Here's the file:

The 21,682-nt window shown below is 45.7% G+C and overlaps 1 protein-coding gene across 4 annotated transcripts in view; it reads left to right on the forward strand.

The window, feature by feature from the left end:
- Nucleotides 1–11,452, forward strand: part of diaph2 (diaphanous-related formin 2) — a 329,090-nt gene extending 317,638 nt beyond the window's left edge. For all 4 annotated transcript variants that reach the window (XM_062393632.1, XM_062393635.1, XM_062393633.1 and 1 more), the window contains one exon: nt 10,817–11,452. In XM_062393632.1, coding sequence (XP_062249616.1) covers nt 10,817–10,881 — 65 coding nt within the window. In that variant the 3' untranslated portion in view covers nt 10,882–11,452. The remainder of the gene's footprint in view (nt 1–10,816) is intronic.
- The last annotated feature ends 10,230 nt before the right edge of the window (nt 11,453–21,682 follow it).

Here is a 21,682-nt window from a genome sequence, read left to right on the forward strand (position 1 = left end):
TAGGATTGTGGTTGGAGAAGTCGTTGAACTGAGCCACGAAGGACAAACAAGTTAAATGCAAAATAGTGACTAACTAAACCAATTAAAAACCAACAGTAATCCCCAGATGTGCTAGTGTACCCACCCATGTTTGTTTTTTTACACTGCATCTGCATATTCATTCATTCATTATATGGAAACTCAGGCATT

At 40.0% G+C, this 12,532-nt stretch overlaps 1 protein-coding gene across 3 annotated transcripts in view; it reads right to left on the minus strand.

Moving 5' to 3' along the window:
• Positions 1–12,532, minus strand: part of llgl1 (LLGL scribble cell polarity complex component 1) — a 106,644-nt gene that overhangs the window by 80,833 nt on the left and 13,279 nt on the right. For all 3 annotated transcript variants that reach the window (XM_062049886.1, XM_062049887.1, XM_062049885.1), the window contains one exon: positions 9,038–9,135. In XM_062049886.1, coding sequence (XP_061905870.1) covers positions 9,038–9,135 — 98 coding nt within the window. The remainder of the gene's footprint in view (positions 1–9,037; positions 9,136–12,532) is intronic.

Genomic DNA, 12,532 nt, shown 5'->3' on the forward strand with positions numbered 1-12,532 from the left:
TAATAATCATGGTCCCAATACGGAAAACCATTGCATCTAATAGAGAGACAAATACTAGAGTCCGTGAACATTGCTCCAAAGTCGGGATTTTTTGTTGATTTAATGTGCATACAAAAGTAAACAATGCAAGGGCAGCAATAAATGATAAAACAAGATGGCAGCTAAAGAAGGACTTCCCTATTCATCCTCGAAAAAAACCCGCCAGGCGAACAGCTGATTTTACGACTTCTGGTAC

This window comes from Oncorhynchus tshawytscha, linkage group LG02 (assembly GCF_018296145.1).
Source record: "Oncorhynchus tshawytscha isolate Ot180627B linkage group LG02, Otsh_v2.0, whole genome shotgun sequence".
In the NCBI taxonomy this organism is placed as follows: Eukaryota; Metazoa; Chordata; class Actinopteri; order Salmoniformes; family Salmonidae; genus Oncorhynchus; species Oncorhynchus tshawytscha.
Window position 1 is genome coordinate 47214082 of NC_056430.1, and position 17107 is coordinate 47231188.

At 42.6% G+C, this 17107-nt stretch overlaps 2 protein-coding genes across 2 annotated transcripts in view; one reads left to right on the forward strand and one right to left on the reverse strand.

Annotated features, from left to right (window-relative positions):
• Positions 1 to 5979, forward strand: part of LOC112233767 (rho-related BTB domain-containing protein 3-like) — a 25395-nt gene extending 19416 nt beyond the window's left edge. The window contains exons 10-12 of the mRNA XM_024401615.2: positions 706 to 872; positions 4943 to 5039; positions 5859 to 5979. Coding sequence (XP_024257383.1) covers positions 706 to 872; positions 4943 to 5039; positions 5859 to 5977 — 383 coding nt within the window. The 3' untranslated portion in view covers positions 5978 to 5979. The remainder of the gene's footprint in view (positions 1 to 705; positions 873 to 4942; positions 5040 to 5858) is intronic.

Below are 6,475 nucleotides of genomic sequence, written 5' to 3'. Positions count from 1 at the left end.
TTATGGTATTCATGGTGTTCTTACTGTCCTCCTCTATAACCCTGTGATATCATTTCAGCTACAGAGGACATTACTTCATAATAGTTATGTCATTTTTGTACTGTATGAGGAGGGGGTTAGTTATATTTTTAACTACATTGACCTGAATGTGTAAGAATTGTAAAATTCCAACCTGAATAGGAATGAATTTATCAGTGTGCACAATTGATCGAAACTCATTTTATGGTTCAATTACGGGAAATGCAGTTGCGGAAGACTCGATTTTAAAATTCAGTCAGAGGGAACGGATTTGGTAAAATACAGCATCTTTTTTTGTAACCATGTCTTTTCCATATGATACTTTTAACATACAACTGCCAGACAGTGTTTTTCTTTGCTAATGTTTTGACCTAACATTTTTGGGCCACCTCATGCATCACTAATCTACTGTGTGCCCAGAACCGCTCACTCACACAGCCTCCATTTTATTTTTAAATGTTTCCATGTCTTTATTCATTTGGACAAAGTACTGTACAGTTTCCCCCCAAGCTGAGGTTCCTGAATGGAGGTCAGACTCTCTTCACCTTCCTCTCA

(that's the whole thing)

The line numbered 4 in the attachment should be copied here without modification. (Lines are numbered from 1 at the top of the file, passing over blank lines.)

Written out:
- The last annotated feature ends 10,230 nt before the right edge of the window (nt 11,453–21,682 follow it).